The thing I really like about where Mr. Burke takes this idea of a simple solution is that if you break down his 3 pressing issues of global warming, escalating obesity, increasing congestion, it essentially effects every part of an 'average' Americans life of the individual, the community and the world as a whole. Yes, stating American is intentional.
_ obesity = the individual
_ congestion = the community
_ global warming = the world
Sure, depending on where you land on the political spectrum the idea of global warming occurring or not is debatable, but I would then turn that into consumption. Especially in this period of 'economic downturn' we have experienced, we as Americans can not afford financially or personally to live the way that we have been. The 'American Dream' has brought forth a reality that has fostered a Fast Food Generation[s] that demands everything now, viewing everything disposable. How does the bicycle fall into this? Well, it's not hard to see that it goes against the 'everything now' mindset, some times going as far as taking the long way. The amount of money saved riding [maintenance] compare to driving [gas, insurance, maintenance] is drastically less even if one has totally drive-train failure.
The congestion argument is often seen better in larger towns and cities but I think we can all relate at some point to sitting in traffic due to an accident or overly-cautious driver, or even waiting twice or three times in a turn lane as we make are way to the intersection even to make the turn. On a bike, route selection grows tremendously. Crossing intersections is never longer than waiting for the light to turn. And more often than not, the ride only takes a few minutes longer.
The obesity point is pretty much a no brainer... bicycling is exercise.
So I'll leave you with the video below, it's a short film from our friends on the west coast called 'Claire Rides a Bike'. Show's a great transformation [WARNING: Adult Language is used] Enjoy.
Now get out and ride... and start to change YOUR world.
Tuesday, May 5, 2009
Most of the cycling industry is embracing this 'National' month with more published advocacy, sales and intentionality of reaching out to the public as a whole. Bike month should be a special month here at No Drive, for one, we will finally publish this years challenge, along one with introducing some new contributors and participants.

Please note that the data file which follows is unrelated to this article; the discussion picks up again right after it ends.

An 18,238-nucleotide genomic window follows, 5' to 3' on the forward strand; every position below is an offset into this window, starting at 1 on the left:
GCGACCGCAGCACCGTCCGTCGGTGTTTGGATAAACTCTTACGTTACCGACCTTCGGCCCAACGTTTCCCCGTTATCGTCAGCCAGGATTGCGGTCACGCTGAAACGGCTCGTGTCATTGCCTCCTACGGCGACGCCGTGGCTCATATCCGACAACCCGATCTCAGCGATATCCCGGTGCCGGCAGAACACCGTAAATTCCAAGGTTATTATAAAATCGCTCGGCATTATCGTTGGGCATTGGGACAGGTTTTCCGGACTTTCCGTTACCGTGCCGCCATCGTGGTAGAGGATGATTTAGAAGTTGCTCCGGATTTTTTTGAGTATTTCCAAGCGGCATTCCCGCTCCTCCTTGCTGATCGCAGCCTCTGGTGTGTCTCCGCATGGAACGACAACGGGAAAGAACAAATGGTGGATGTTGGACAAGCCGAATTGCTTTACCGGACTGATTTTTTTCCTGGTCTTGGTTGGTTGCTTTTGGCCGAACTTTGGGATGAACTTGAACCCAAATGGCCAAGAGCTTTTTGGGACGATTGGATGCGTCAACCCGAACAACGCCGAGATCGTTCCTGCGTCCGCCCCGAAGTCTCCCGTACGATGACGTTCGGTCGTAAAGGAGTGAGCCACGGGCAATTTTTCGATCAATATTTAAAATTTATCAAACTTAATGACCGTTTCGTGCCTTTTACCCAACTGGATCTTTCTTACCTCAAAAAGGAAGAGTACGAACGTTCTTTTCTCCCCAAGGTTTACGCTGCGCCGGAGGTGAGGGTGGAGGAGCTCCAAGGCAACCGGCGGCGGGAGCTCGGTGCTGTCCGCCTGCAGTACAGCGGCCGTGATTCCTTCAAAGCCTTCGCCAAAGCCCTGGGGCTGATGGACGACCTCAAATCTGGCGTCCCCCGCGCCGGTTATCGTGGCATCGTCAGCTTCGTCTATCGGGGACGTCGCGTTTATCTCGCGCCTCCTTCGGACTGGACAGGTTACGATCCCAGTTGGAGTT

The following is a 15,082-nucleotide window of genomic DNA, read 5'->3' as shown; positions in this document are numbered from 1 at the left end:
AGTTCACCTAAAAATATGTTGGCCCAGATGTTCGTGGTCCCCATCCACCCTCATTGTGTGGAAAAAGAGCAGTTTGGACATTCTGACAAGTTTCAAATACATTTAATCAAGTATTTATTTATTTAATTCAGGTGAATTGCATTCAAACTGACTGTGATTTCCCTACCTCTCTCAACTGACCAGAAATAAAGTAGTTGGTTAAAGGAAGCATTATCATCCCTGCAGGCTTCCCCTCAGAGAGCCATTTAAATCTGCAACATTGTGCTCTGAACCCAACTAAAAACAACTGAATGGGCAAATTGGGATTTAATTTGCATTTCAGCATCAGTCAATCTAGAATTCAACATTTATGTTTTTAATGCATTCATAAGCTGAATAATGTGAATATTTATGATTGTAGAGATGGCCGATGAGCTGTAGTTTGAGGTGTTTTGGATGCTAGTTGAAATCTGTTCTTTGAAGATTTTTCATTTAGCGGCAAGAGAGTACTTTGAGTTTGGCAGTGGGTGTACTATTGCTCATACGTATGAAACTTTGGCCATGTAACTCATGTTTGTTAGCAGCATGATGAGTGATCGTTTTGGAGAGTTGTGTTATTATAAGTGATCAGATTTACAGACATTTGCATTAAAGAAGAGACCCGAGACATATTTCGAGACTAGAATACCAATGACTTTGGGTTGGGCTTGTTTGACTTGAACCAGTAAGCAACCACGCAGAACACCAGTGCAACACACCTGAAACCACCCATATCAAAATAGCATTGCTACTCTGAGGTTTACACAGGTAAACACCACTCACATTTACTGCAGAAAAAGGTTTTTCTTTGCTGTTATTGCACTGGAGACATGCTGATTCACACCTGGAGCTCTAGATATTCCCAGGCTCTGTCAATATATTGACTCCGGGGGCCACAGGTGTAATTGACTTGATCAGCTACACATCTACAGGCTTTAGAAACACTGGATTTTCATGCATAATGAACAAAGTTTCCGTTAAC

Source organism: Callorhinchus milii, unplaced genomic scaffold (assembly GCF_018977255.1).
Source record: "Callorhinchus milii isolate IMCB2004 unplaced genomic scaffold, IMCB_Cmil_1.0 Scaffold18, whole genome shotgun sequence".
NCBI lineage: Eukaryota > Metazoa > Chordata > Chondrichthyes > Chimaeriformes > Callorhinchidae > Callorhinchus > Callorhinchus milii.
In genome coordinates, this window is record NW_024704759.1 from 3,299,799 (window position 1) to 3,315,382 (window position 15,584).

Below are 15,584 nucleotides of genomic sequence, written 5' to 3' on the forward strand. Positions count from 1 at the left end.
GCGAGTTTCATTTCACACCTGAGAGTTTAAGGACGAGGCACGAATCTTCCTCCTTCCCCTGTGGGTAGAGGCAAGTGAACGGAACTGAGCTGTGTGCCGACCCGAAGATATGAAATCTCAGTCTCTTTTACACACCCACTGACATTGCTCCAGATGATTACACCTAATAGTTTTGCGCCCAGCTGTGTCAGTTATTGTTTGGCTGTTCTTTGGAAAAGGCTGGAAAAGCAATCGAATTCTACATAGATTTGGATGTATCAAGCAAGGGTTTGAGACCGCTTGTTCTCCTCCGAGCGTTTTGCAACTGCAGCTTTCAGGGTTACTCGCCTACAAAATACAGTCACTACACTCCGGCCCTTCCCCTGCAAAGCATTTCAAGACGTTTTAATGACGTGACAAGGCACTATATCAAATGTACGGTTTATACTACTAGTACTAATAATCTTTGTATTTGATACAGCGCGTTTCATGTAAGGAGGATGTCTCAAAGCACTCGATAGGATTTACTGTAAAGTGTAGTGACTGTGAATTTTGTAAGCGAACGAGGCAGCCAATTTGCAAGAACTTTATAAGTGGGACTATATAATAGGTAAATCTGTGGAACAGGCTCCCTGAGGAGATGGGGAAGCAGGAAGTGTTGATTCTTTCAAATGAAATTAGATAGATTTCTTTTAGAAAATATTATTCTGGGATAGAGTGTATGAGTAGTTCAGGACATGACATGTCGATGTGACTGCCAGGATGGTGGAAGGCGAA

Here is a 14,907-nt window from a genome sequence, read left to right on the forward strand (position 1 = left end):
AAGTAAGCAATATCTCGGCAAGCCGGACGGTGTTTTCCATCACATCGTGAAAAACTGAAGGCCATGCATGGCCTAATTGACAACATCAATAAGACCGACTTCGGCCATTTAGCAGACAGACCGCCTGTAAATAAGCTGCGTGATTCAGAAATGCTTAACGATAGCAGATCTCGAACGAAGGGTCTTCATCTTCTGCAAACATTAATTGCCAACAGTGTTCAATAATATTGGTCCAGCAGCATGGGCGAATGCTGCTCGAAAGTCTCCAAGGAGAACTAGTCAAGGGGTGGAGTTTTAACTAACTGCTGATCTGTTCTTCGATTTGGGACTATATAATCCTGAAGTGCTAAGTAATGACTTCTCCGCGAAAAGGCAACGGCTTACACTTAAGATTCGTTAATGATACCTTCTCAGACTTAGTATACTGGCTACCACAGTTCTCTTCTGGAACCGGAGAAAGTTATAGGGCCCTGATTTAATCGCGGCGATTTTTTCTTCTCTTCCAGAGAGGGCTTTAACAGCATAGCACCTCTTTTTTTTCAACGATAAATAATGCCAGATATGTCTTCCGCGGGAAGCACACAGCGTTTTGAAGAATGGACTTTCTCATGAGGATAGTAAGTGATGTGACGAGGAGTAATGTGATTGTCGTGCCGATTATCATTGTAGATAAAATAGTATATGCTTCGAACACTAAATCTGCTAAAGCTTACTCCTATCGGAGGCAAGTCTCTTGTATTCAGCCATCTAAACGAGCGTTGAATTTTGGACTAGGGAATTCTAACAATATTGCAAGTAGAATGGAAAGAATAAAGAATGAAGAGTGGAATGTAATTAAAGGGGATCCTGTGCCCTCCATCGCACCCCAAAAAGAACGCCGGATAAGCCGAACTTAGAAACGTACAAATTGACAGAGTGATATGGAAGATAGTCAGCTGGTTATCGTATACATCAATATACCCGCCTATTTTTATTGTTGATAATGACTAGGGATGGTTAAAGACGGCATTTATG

Which for me is exciting in itself to get other peoples voices and stories out there for all to enjoy. And if all goes to plan we should be covering 3 different states with participants.
Here are a few other things that I'm looking forward to this month on the site:
- Using the One World, Two Wheels promotion as a spring broad for conversation, I will be focusing on a number of posts expanding on a lot of the fact that they present on their site.
- Bike to work week, May 11-15, and day, May 15
- After a winter of waiting, Red's unveiling to the world.
- The official announcement and details of a fall gravel race here in Western Michigan, in the spirit of Trans Iowa
Sunday, May 3, 2009
If you were following my attempt at Twittering throughout this past week concerning the final race preparations and then the few during the race itself some of this will be review. Hopefully this will add a little bit of depth to the last week that 140 characters can't quite do...
It's story time children, sit back and enjoy....
'adamlorenz... is trying to take bottkes advice and getting better sleep this week. monday night... not so much. tonight? we'll see... sleeping = training' This was from Tuesday. Brian and I had been exchanging a few texts, emails, and phone calls about last minute things we wanted to make sure we had in order. Since we knew that we wouldn't be in contention we were simply trying to work together as best we could to finish well. A few weeks prior we had also resolved that we were in it together: start together, finish together. No pride, simply go and hopefully feed off of one another. Also by this point of the week, I wasn't sleeping, thus the post. Actually, I was sleeping but I wasn't getting any rest. Making sure I had everything, having 3 flats in the last week had me worried about a mechanical during the ride and stress was at a level that I had not seen for a number of years. Any of my friends could attest to my rather, let's call it, 'interesting' behavior around them and with them this week.
'adamlorenz... heard of carb loading before an event? well... try electrolyte loading. game on!' As I had wrote about during my Barry Roubaix pre-ride/only ride that cramping became an issue. Cramping was something I have never had to really deal with before that. Sure I've had the occasional cramp after workout and events but never during. Since at this point I was still very much over thinking everything that was happening or could happen in the next few days. On the suggestion of a coworker I really pushed water and electrolytes. An interesting thing to note about this is pushing liquids often does not help sleeping since well I was getting up a lot to relieve myself but I can definitely say there were benefits to do this.